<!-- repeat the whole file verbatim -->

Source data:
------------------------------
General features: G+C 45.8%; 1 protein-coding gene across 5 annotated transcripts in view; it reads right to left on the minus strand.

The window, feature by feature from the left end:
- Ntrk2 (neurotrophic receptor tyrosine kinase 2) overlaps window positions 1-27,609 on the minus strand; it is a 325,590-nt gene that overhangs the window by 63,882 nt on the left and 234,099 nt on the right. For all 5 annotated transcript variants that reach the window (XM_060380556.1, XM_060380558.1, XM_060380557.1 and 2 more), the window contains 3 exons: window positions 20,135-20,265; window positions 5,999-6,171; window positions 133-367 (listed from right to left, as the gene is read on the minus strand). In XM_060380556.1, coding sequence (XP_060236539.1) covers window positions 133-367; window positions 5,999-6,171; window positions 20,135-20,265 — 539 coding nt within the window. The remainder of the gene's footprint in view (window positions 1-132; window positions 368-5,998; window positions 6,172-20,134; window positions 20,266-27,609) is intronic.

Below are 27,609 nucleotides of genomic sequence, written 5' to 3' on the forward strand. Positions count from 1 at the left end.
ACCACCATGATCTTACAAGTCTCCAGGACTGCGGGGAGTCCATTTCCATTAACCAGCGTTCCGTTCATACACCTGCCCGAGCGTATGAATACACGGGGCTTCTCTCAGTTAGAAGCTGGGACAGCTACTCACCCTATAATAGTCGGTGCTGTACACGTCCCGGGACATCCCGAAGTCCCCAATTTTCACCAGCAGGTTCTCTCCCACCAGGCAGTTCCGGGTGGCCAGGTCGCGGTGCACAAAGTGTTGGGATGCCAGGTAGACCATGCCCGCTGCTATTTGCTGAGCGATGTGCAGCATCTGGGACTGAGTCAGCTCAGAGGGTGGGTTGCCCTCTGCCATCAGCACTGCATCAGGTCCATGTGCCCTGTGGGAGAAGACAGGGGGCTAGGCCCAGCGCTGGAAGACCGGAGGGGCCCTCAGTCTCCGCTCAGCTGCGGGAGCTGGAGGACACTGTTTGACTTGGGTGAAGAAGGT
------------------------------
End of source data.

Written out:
General features: G+C 45.8%; 1 protein-coding gene across 5 annotated transcripts in view; it reads right to left on the minus strand.

The window, feature by feature from the left end:
- Ntrk2 (neurotrophic receptor tyrosine kinase 2) overlaps window positions 1-27,609 on the minus strand; it is a 325,590-nt gene that overhangs the window by 63,882 nt on the left and 234,099 nt on the right. For all 5 annotated transcript variants that reach the window (XM_060380556.1, XM_060380558.1, XM_060380557.1 and 2 more), the window contains 3 exons: window positions 20,135-20,265; window positions 5,999-6,171; window positions 133-367 (listed from right to left, as the gene is read on the minus strand). In XM_060380556.1, coding sequence (XP_060236539.1) covers window positions 133-367; window positions 5,999-6,171; window positions 20,135-20,265 — 539 coding nt within the window. The remainder of the gene's footprint in view (window positions 1-132; window positions 368-5,998; window positions 6,172-20,134; window positions 20,266-27,609) is intronic.

Below are 27,609 nucleotides of genomic sequence, written 5' to 3' on the forward strand. Positions count from 1 at the left end.
ACCACCATGATCTTACAAGTCTCCAGGACTGCGGGGAGTCCATTTCCATTAACCAGCGTTCCGTTCATACACCTGCCCGAGCGTATGAATACACGGGGCTTCTCTCAGTTAGAAGCTGGGACAGCTACTCACCCTATAATAGTCGGTGCTGTACACGTCCCGGGACATCCCGAAGTCCCCAATTTTCACCAGCAGGTTCTCTCCCACCAGGCAGTTCCGGGTGGCCAGGTCGCGGTGCACAAAGTGTTGGGATGCCAGGTAGACCATGCCCGCTGCTATTTGCTGAGCGATGTGCAGCATCTGGGACTGAGTCAGCTCAGAGGGTGGGTTGCCCTCTGCCATCAGCACTGCATCAGGTCCATGTGCCCTGTGGGAGAAGACAGGGGGCTAGGCCCAGCGCTGGAAGACCGGAGGGGCCCTCAGTCTCCGCTCAGCTGCGGGAGCTGGAGGACACTGTTTGACTTGGGTGAAGAAGGT